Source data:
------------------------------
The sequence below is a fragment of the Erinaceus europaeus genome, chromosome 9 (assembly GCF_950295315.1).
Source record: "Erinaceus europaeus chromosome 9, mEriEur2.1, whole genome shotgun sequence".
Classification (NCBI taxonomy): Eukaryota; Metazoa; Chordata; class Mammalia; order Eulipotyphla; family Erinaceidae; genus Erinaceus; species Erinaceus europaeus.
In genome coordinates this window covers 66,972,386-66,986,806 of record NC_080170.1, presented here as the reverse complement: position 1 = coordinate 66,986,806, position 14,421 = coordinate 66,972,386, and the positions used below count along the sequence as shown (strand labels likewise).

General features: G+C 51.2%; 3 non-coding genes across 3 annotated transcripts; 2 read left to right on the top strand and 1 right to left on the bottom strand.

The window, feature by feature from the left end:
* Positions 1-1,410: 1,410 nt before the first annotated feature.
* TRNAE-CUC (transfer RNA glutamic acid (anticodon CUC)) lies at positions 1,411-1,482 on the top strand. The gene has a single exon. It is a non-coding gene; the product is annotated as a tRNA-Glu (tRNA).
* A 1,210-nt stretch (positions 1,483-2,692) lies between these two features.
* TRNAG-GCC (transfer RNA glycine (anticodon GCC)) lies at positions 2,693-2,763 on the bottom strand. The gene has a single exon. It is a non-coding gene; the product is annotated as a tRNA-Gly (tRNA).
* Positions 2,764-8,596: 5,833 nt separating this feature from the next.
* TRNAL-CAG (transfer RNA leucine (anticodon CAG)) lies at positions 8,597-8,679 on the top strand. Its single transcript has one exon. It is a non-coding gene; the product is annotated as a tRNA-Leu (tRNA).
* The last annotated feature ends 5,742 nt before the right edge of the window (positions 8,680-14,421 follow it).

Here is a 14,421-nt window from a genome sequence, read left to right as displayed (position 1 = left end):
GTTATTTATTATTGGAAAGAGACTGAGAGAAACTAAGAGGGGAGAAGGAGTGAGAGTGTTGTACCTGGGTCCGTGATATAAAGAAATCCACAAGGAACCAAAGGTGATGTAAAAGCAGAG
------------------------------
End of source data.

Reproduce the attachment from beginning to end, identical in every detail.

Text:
The sequence below is a fragment of the Erinaceus europaeus genome, chromosome 9 (assembly GCF_950295315.1).
Source record: "Erinaceus europaeus chromosome 9, mEriEur2.1, whole genome shotgun sequence".
Classification (NCBI taxonomy): Eukaryota; Metazoa; Chordata; class Mammalia; order Eulipotyphla; family Erinaceidae; genus Erinaceus; species Erinaceus europaeus.
In genome coordinates this window covers 66,972,386-66,986,806 of record NC_080170.1, presented here as the reverse complement: position 1 = coordinate 66,986,806, position 14,421 = coordinate 66,972,386, and the positions used below count along the sequence as shown (strand labels likewise).

General features: G+C 51.2%; 3 non-coding genes across 3 annotated transcripts; 2 read left to right on the top strand and 1 right to left on the bottom strand.

The window, feature by feature from the left end:
* Positions 1-1,410: 1,410 nt before the first annotated feature.
* TRNAE-CUC (transfer RNA glutamic acid (anticodon CUC)) lies at positions 1,411-1,482 on the top strand. The gene has a single exon. It is a non-coding gene; the product is annotated as a tRNA-Glu (tRNA).
* A 1,210-nt stretch (positions 1,483-2,692) lies between these two features.
* TRNAG-GCC (transfer RNA glycine (anticodon GCC)) lies at positions 2,693-2,763 on the bottom strand. The gene has a single exon. It is a non-coding gene; the product is annotated as a tRNA-Gly (tRNA).
* Positions 2,764-8,596: 5,833 nt separating this feature from the next.
* TRNAL-CAG (transfer RNA leucine (anticodon CAG)) lies at positions 8,597-8,679 on the top strand. Its single transcript has one exon. It is a non-coding gene; the product is annotated as a tRNA-Leu (tRNA).
* The last annotated feature ends 5,742 nt before the right edge of the window (positions 8,680-14,421 follow it).

Here is a 14,421-nt window from a genome sequence, read left to right as displayed (position 1 = left end):
GTTATTTATTATTGGAAAGAGACTGAGAGAAACTAAGAGGGGAGAAGGAGTGAGAGTGTTGTACCTGGGTCCGTGATATAAAGAAATCCACAAGGAACCAAAGGTGATGTAAAAGCAGAG